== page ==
Other economists are less certain that a recession will strike in 2024, partially due to the economy’s resilience during the Fed’s restrictive policy stance. Real GDP grew at a nearly 5 percent annualized clip in the third quarter. The stock market also enjoyed a strong year. The Dow Jones Industrial Average, S&P 500 and Nasdaq indexes have all increased by double digits. 

Sparked by aggressive interest rate hikes from the FOMC, inflation has fallen closer to the committee’s long-term 2 percent target from its decades-high reading of 9.1 percent in June 2022. Commerce Trust expects core Personal Consumption Expenditures inflation to fall to 2.4 percent by the end of this year from 3.5 percent in October 2023. 

The recent drop in inflation has increased chances of the FOMC cutting interest rates this year. On Dec. 13, the FOMC kept its target Federal Funds rate at 5.25-5.50 percent. Following the meeting, Federal Reserve officials indicated that three interest rate cuts are likely this year.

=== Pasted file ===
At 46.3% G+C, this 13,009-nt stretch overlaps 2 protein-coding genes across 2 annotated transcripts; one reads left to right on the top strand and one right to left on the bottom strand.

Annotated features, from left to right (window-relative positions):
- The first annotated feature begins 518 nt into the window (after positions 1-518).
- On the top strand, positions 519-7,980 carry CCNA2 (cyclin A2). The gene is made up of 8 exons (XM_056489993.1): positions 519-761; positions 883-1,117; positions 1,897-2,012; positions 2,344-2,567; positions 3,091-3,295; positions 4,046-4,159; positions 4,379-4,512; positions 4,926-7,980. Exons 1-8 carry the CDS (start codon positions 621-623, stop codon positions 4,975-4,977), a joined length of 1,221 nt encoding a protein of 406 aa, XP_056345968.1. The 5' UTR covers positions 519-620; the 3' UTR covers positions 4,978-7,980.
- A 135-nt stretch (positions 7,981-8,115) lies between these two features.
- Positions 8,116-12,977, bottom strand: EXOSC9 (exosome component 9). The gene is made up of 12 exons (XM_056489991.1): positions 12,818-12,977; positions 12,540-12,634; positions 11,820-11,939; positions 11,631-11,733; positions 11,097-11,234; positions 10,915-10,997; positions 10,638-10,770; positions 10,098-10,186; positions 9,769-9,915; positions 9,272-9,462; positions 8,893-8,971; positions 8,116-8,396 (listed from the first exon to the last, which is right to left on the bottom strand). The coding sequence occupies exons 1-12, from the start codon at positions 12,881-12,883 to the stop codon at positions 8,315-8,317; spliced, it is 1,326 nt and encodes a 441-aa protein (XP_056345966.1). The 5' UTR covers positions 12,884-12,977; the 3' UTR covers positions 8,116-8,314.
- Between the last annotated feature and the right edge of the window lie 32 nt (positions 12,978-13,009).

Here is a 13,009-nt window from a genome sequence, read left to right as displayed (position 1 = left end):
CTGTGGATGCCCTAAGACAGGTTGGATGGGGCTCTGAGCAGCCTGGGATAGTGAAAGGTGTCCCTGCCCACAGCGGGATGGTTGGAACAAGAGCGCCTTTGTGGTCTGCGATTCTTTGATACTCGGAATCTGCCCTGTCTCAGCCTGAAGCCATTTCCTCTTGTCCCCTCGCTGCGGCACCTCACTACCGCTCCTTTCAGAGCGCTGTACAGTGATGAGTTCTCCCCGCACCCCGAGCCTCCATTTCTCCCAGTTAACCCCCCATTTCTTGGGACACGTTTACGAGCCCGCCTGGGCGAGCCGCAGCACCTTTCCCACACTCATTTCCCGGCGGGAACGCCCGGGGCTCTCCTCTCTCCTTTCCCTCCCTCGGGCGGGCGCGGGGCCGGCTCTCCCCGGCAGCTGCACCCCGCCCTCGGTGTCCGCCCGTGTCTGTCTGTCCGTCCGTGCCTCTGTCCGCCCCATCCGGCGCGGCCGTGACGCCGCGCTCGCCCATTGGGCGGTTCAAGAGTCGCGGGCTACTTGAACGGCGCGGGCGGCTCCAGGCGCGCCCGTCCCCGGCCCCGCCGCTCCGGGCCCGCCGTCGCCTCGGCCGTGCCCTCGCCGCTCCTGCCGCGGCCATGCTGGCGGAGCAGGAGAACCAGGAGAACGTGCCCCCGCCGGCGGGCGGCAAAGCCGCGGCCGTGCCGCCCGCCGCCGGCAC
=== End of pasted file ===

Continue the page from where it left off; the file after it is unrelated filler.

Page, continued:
The U.S. economy added 150,000 jobs in October, which was a significant slowdown from the 260,000 monthly average in the previous months of the year. Despite slowed job growth in recent months, the labor market has not weakened enough to indicate an imminent recession, according to Commerce Trust’s 2024 economic outlook.

Another optimistic prognosis comes from Iselin, N.J.-based Provident Bank. The $14 billion bank conducted a 2024 economic outlook survey of owners and executives at businesses with at least $1 million in annual revenue. Seventy-one percent expect their businesses’ overall outlook to improve, and 62 percent said the broader economy will improve. 

The majority of respondents expected hiring to increase this year due to sales growth; reasonable labor costs; a need for skills lacking in current staff and insufficient staffing levels to meet demand; an improved economic outlook; and expansion into a new segment or market. 

Despite widespread predictions of a recession, both consumer and business spending remain strong, said Don Musso, president and CEO at Somerville, N.J.-based financial planning firm FinPro. 

According to a Dec. 6 CliftonLarsenAllen economic forecast, GDP will continue to expand at a 2 percent to 3 percent clip this year. The hourlong webinar included Managing Principal for Investments Chris Dhanraj and Managing Principal of Industry Susan Roberts. Though Dhanraj and Roberts predicted unemployment to rise, they expected the increase to provide much-needed slack in the labor market and allow for more employees to change jobs.